I fully endorse Roy's comments about this outstanding game, which I can also recommend without any reservation. I have been playing board wargames for 30 years and Age of Napoleon has rapidly become one of my all-time favourites. It is huge fun to play and always succeeds in generating a plausible historical narrative. It is a simple game, without being simplistic, and, with its stunning production values, should prove attractive to people who would not normally play board wargames.
In my view, this is by far the best strategic-level Napoleonic game available and gives the players a gripping and exciting ride through the years 1805 to 1815, while taking only 3 to 4 hours to play to a conclusion. The use of event cards prevents stereotyped play, making every game different, and there is excellent re-play value. The rules are short, clear, concise and (unusually for a wargame) have required very little in the way of errata.
This game deserves a tremendous success, and I strongly suspect that it will achieve one.
Age of Napoleon is a rare combination of entertaining 'gamer's' game and engaging wargame. This is no small achievement, as those of us who have spent years looking for a decent 'introductory' wargame will appreciate. This game has just about everything right: attractive, solid components that rival any 'German' family game, clear and consistent error-free rules, suspenseful and thoughtful play, and strong historical feel and dynamics. It's truly hard to praise this game enough: its designers and developers have created a real wargame that everyone can play.
Two things make this game truly remarkable though: its they way it towers above its competition and its richness as a wargame. Most of the games that compete directly with Age of Napoleon as basic introductory or family wargames are just abysmal as games. Games line Risk, are, of course, not really wargames at all (though fun for the occasional party), but an increasingly crowded field of games (including Attack!,Napoleon in Europe, Battle Cry, and Axis and Allies) seeks to be taken seriously as 'wargame the family can play'. The problem is that all of these games are terrible as games. Pointlessly complex rules, terrible graphics and production quality, and tedious play characterize these games as a group. Against this backdrop, Age of Napoleon shines: everything in this game works perfectly together to produce a fun, smooth, and engaging gaming experience. There are many many hours of thoughtful play in this game, and only a few minutes of rule reading. That is far more than can be said of any of its competition, which fails as both 'war' and 'game'.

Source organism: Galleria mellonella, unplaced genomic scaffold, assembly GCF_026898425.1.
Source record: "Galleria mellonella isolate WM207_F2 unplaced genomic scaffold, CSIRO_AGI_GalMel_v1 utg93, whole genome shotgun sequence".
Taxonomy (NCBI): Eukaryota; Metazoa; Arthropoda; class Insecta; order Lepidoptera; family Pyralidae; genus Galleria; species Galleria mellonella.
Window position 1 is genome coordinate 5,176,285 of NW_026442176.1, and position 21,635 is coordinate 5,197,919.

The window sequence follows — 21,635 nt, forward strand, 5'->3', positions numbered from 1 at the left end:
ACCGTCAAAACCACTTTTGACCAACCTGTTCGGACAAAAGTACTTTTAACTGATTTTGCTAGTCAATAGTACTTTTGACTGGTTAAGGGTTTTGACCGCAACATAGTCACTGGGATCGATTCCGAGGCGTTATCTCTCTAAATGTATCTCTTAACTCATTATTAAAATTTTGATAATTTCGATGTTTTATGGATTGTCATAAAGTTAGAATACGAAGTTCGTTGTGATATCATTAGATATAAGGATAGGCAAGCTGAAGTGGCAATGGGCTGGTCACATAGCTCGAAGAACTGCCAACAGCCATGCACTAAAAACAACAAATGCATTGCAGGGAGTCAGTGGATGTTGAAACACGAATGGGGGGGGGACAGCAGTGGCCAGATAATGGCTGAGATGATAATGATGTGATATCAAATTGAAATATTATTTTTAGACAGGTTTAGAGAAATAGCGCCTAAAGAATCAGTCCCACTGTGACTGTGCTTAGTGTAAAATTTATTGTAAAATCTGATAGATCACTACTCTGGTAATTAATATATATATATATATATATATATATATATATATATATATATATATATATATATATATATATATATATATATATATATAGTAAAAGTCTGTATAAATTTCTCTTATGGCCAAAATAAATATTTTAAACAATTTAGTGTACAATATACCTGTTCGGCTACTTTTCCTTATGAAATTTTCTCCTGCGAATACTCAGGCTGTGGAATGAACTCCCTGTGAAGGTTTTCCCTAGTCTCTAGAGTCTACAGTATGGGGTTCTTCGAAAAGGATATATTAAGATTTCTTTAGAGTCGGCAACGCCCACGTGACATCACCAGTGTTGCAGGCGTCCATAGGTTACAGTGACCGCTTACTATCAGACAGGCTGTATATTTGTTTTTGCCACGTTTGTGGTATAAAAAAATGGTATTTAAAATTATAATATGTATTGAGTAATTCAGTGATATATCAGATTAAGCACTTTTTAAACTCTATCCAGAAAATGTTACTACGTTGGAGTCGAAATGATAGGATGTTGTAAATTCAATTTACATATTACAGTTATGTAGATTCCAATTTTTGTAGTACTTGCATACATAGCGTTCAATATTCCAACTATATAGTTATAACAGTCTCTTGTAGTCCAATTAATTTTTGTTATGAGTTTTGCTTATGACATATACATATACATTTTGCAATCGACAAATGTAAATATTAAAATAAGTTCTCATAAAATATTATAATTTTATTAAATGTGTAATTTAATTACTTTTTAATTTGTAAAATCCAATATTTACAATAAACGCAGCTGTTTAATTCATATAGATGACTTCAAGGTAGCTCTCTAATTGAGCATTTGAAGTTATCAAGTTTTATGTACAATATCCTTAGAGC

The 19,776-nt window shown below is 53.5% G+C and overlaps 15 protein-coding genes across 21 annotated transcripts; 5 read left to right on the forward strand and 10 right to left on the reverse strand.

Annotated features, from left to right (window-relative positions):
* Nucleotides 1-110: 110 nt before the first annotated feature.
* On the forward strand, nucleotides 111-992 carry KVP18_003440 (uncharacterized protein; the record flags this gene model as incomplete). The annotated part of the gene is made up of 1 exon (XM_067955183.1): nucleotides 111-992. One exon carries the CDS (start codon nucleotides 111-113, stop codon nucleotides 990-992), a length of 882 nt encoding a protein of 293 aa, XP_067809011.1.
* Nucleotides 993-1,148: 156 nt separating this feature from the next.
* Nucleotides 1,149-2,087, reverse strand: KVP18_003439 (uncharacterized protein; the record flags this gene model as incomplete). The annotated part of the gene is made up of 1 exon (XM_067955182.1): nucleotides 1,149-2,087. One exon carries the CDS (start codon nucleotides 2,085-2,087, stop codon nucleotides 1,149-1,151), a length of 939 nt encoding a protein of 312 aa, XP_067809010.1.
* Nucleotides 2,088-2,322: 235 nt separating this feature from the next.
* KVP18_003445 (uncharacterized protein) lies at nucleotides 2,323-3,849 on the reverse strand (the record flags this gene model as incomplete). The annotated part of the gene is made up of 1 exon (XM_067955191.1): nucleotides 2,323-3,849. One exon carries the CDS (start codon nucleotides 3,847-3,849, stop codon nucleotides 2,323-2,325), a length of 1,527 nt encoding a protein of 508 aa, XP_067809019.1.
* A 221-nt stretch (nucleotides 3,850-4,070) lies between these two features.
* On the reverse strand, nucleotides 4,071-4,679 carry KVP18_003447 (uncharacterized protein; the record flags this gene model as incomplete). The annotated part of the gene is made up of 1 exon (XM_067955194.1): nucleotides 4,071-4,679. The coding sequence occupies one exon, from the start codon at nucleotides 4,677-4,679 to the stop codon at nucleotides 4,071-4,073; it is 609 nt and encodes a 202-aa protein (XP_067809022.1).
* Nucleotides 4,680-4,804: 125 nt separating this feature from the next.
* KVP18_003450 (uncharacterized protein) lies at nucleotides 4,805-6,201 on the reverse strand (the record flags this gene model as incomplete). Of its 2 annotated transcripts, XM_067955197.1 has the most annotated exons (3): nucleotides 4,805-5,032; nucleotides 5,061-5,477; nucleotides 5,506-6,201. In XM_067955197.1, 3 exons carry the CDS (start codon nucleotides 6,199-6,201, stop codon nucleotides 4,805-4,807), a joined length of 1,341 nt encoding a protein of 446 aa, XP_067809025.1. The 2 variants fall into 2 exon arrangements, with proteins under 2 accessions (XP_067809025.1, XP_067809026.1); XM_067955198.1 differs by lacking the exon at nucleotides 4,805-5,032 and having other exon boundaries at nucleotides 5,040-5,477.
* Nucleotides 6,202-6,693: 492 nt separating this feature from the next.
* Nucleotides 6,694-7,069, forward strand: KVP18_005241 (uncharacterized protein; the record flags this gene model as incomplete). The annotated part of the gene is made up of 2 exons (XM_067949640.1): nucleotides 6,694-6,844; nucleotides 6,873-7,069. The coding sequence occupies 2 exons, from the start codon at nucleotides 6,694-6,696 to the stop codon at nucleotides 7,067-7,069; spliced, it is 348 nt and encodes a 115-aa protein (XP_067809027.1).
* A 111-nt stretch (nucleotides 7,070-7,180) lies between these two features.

Success as a fun game at an introductory level would seem to rule out being a good wargame, which requires some effectiveness as a simulation of the complex issues faced by leaders and decision makers in the situation covered by the game. But Age of Napoleon manages this as well--and with grace. There is surpsineg depth here: the complex geometry of campaigning across vast spaces, the difficulty of managing lines of communication, the frustration of diplomatic reversals, the drain of prolonged warfare on a nations resources, the cost of extended campaigning (both in terms of manpower and momentum), the varying abilities of commanders to conduct independent operations, the difficulty of concentrating large forces for battle, the hard decisions between seeking and avoiding combat--all of the important issues of grand strategy in the Napoleonic era are covered here, and all without resorting to cumbersome special rules, but rather through an artful combination of simple and consistent rules whose interaction produces a rich simulation. (It is also worth noting that these rules are rock solid: except for the few typos noted in the errata -- available from BoardgameGeek -- there are no exceptions or special cases not covered in the rules as written. Experienced wargamers will appreciate what a rarity this is!) Age of Napoleon is so successful in this regard that it is arguably a better simulation of Napoleonic grand strategy and diplomacy than much more cumbersome and 'serious' wargames on the topic (like GMT's Napoleonic Wars).
In short, great game, great wargame, and great Napoleonic wargame. Attractive and fun too. Very highly recommended.